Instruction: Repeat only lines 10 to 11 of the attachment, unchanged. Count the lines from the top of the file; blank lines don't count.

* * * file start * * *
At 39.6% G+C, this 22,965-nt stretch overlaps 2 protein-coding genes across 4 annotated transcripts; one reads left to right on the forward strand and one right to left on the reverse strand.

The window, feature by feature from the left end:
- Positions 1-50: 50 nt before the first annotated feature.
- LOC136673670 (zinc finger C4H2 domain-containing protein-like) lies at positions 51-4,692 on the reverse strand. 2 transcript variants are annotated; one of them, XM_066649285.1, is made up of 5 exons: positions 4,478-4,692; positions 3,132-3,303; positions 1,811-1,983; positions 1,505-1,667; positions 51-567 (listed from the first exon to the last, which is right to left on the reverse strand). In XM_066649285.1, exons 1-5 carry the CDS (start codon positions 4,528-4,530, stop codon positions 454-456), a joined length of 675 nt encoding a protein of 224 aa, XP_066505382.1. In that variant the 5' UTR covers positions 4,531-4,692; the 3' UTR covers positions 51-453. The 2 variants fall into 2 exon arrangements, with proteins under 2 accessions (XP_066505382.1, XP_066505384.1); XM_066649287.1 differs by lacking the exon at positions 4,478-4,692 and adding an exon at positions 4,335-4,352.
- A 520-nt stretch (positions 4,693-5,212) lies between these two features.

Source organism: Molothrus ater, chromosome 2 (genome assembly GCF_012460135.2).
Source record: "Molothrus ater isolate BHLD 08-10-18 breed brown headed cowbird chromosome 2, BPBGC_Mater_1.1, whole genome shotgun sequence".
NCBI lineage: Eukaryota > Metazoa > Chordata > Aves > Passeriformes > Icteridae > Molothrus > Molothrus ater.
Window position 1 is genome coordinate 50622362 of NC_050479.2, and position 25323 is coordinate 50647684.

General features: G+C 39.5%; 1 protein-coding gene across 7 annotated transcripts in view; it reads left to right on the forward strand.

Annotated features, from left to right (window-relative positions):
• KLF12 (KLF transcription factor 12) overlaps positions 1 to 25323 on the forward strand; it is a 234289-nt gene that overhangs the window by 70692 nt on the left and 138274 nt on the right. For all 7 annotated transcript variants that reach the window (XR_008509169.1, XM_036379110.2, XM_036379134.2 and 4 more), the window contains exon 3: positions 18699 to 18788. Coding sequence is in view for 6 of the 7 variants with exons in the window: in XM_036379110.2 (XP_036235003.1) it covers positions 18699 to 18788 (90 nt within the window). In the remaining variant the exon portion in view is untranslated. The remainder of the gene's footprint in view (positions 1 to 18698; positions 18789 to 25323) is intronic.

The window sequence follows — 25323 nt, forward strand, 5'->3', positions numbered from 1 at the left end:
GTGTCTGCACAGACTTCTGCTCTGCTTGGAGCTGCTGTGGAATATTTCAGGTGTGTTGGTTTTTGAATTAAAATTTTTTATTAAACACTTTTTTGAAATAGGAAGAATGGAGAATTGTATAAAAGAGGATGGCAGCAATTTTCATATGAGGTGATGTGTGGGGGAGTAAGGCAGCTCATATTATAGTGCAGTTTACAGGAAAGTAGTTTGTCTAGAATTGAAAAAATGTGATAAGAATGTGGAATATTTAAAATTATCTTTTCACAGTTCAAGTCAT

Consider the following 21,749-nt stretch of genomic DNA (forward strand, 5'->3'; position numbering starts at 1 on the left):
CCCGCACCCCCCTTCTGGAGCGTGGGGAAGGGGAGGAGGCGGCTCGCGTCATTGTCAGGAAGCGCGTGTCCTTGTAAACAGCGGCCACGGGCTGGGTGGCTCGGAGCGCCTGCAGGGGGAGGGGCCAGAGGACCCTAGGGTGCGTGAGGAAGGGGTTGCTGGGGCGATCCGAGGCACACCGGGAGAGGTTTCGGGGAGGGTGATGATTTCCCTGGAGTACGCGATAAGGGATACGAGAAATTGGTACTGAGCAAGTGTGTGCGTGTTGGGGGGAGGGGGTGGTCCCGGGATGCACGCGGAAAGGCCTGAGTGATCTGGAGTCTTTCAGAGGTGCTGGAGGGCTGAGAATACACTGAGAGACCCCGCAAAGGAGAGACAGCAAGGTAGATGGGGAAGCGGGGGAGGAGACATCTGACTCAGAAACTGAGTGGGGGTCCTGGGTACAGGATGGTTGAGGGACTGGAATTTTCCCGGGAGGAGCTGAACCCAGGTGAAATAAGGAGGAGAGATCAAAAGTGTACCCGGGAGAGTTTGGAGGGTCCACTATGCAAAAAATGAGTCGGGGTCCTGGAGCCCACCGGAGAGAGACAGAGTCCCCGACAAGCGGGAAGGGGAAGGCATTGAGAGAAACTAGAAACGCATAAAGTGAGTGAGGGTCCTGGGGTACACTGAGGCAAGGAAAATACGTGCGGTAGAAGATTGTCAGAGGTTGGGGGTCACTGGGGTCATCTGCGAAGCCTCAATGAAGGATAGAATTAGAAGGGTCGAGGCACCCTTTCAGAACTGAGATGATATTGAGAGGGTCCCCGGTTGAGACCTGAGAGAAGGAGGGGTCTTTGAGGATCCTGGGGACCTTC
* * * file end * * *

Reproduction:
General features: G+C 39.5%; 1 protein-coding gene across 7 annotated transcripts in view; it reads left to right on the forward strand.

Annotated features, from left to right (window-relative positions):